Today I am looking back at one particular Borehamwood-made movie shot in 1963. I am prompted by the fact that two of its stars passed away within a few weeks of each other without much media attention as both were of yesteryear.

I refer to the death of Australian star Rod Taylor who made several movies at MGM in Borehamwood in the 1960s but may be better remembered as the star of the classic The Time Machine film from that era. Rod was what we call a ‘difficult star’ and although he continued with guest roles up to Inglorious Bastards, his star had long since faded before his death at the age of 84.

The other star we lost this year was the suave French actor Louis Jourdan who starred in many Hollywood films while tinseltown liked having a token French actor. He was long retired when he died at the age of 93 in his Beverley Hills home.

The common link was that they both starred in a great but almost forgotten film made at MGM in Borehamwood in 1963 called The VIPs. The running time was nearly two hours and it was basically all dialogue but you got to know the characters and it was entertaining. Personally, I am surprised it has not been remade but would modern cinema audiences sit through a movie with CGI and an explosion every few minutes?

At MGM they built a wonderful set of terminal three at Heathrow Airport. The story revolved a group stranded due to fog and encompassed comedy and tragedy in the plot.

The main stars were Richard Burton and Liz Taylor. Local residents can still recall them dining at the old Thatched Barn, demolished in 1989, and at the King's Arms, now the Harvester at Stirling Corner.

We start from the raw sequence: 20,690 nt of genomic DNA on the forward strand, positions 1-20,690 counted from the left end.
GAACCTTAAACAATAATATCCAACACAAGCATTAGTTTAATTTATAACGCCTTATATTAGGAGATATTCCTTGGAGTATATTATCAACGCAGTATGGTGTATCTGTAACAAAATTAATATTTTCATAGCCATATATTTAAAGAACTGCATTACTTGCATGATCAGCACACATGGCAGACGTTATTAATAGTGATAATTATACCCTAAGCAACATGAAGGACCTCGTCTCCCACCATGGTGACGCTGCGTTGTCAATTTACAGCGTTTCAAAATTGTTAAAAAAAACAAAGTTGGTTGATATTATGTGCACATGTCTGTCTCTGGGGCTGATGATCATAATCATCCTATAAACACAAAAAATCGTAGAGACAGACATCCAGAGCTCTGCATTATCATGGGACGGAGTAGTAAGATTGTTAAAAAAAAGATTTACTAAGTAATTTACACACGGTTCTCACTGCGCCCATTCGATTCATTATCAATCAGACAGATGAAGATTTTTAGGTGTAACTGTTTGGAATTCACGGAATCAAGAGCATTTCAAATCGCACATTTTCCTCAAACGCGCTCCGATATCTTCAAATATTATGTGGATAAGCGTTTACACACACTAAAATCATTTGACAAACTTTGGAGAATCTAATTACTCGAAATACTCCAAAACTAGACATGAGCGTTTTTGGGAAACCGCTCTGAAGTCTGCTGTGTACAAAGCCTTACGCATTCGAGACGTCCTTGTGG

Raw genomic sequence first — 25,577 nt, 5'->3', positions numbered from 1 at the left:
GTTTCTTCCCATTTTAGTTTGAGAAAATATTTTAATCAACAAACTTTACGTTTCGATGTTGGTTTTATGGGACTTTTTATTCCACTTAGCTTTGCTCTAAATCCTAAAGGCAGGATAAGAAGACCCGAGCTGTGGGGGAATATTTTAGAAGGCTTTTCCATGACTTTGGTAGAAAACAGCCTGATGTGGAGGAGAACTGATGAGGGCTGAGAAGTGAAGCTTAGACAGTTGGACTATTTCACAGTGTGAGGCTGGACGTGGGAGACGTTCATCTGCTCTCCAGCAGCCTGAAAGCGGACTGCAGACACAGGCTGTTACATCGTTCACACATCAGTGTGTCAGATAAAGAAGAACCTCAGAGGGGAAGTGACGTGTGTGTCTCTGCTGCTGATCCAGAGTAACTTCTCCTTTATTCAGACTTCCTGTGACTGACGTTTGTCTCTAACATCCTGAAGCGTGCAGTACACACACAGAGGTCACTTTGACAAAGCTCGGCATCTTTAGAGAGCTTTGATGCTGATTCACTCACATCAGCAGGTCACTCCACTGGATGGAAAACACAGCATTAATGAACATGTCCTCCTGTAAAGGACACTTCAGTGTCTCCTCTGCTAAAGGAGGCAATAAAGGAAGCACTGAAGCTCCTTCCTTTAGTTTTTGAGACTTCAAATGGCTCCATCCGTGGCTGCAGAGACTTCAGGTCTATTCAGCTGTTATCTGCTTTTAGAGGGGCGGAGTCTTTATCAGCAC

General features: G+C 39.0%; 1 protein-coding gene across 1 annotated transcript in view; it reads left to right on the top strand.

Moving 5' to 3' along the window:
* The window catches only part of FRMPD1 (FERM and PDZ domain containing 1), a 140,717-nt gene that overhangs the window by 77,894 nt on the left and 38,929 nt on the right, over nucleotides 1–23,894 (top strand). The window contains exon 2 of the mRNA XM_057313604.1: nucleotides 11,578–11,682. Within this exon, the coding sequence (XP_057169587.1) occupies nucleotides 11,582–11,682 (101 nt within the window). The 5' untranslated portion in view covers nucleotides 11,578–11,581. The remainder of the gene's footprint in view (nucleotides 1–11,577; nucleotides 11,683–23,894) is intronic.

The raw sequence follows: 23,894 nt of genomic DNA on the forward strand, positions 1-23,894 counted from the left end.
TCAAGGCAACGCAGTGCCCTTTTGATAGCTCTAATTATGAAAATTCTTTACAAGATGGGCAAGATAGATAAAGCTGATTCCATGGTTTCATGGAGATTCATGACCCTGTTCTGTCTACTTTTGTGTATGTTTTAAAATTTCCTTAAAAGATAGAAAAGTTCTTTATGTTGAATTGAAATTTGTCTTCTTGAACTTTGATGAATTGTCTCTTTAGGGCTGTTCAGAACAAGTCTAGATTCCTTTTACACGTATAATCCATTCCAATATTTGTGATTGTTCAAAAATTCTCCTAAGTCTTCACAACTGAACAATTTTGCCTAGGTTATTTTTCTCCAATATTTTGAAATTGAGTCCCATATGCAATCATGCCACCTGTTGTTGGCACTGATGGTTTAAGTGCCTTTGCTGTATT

The film cost about $4 million to make but grossed nearly four times that amount making it a box office success. The other Hollywood star in the picture was the legendary Orson Welles who played an over the top film director. I love one line that was inserted as a joke. Orson is trying to escape by midnight before he has to pay a fortune in income tax to the British Government. At one point he laments “my accountant has got himself lost in a wood called Boreham.”

Margaret Rutherford played a comedy role as the often confused Duchess of Brighton and was so good she won an Oscar. The Oscar was apparently stolen from her home after her death. Unless sold privately it can never be put on public sale as the Academy have the legal right to purchase any Oscar back for a few dollars.

Maggie Smith played Rod Taylor's secretary in the film, but alas when I asked for her memories of the film she declined to comment. Maggie went on to get two Oscars, be made a Dame and today's generation know her from Downton Abbey, in which she is as great as ever.

Finally, I must mention the supporting cast who create the texture of any film. The VIPs had the likes of Dennis Price and Ronald Fraser to name just two but to me the stand out was Richard Wattis. Never heard of him? That is sad as the bespectacled actor appeared in countless films and played Eric Sykes neighbour in that long-running television series. Sadly, Richard died from a heart attack in a London restaurant whilst choking on some food in 1975.

I still think it could be remade today with some star names and some great supporting actors but has the era of movies where character development and dialogue no longer appeals to the average age of cinemagoers ranging from 18 to 35? Yes we get the odd freak result like The King's Speech but I am no longer certain. Anyway I have just bought hundreds of episodes of the 1950s and 1960s TV series Highway Patrol and Dr Kildare, along with 1950s remakes for television of 20th Century Fox movies. I am about to settle down to the TV remake of Laura, starring George Sanders, Robert Stack and Borehamwood raised lady Dana Wynter. Until next week take care.